Saturday, April 16, 2016

Employer's Refusal to Hire Obese Candidate Based on Risk of Future Medical Conditions Did Not Violate ADA

This month the Eighth Circuit Court of Appeals affirmed a lower court's ruling that an employer did not violate the Americans with Disabilities Act, as amended (ADA), when it refused to hire a job candidate for a safety sensitive machinist position because the candidate was obese and had a body mass index (BMI) of greater than 40.  Morriss v. BNSF Railway Company.  

The facts

BNSF maintains a policy that prohibits the hiring of a new applicant for a safety sensitive position if his BMI exceeds 40 due to the significant health and safety risks associated with that level of obesity.  Morris applied for a machinist position with BNSF.  Because BNSF considered the position to be safety sensitive, it made the offer of employment contingent on a satisfactory medical review.  In response to BNSF's medical questionnaire, Morriss reported that his health was "good" and that he experienced no difficulties or limitations in his daily activities.  BNSF's doctors conducted two physical exams of Morriss and in both exams, found he had a BMI of more than 40.  In reliance on its BMI policy, BNSF withdrew the conditional offer of employment.

Morriss sued BNSF for disability discrimination claiming his obesity was an actual disability under the ADA and that BNSF regarded his obesity as an actual disability.  BNSF argued that Morriss's obesity did not meet the definition of a disability because it was not a "physical impairment," and that BNSF did not regard his obesity as a disability because it acted only on its assessment of Morriss's predisposition to develop an illness or disease in the future.  The district court granted BNSF's motion for summary judgment, and Morriss appealed.

The Court finds that obesity, in and of itself, is not a disability

Reviewing the EEOC's Interpretive Guidance on Title I of the ADA, the Eighth Circuit concluded that an individual's weight is generally a physical characteristic that qualifies as a physical impairment only if it falls outside the normal range and it occurs as the result of a physiological disorder.  In other words, even weight outside the normal range must be the result of an underlying physiological disorder to qualify as an impairment under the ADA.  The Court also rejected Morriss's argument that the threshold question of whether an impairment is a disability under the ADA should not demand extensive analysis, finding that an individual must first establish he has a qualifying impairment before the less extensive analysis is applied to determine whether the impairment substantially limits a major life activity.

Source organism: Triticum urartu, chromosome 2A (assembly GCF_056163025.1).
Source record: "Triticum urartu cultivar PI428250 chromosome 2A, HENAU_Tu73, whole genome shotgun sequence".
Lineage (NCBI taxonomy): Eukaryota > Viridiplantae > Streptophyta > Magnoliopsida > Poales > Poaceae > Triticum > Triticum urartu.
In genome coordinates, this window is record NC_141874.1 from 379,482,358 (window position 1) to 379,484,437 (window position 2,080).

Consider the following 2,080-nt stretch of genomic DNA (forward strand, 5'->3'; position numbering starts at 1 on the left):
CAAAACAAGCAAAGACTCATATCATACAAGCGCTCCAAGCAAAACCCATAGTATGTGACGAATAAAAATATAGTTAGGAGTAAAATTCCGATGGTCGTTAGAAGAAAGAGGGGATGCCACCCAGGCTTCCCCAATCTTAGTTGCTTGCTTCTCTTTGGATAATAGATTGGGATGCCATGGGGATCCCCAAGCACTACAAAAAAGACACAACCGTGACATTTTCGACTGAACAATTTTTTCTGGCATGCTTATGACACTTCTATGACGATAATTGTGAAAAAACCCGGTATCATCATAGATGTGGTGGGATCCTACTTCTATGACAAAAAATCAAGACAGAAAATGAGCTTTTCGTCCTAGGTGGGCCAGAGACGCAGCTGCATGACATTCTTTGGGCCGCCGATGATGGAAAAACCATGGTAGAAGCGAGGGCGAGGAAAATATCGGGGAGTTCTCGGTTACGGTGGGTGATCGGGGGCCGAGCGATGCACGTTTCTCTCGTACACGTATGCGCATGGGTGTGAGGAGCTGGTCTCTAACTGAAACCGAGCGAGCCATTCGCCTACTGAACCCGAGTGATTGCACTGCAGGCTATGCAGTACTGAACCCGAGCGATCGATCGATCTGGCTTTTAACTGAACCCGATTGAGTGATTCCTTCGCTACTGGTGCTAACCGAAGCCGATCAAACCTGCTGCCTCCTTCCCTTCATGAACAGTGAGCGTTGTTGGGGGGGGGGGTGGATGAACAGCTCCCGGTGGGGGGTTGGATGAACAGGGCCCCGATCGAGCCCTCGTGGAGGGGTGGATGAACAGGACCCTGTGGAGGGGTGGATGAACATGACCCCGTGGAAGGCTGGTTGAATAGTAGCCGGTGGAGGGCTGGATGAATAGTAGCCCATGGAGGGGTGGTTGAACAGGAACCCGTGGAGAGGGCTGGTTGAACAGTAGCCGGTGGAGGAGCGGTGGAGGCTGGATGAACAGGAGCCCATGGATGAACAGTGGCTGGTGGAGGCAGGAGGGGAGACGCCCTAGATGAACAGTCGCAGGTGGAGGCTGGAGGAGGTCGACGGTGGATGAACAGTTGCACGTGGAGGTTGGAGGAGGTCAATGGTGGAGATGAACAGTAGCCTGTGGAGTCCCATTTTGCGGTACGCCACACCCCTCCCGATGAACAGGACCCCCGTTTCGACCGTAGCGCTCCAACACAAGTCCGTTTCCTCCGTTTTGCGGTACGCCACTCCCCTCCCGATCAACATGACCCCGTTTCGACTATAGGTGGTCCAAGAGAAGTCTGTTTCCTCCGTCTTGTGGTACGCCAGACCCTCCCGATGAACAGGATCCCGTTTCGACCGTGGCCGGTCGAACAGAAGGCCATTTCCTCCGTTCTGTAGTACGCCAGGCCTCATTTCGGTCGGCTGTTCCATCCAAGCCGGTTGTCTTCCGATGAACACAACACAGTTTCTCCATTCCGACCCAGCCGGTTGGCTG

The Court rejects the "regarded as" claim

The Court reiterated that the ADA prohibits an employer from discriminating against an individual on the basis of a presently existing physical impairment, but does not prohibit an employer from acting on some other basis, such as its determination that there is an unacceptable risk of a future physical impairment.  Drawing a clear line, the Court found that "the ADA does not prohibit discrimination based on a perception that a physical characteristic---as opposed to a physical impairment---may eventually lead to a physical impairment as defined by the Act."  


With this decision, the Eighth Circuit joins the Sixth and Second Circuits in holding that for obesity to qualify as a disability under the ADA, it must result from an underlying physiological disorder or condition. Employers should be mindful that there are conflicting opinions from other courts, and should also understand the difference between a physical characteristic and a physical impairment before deciding whether to take adverse action against a job candidate or employee based on weight.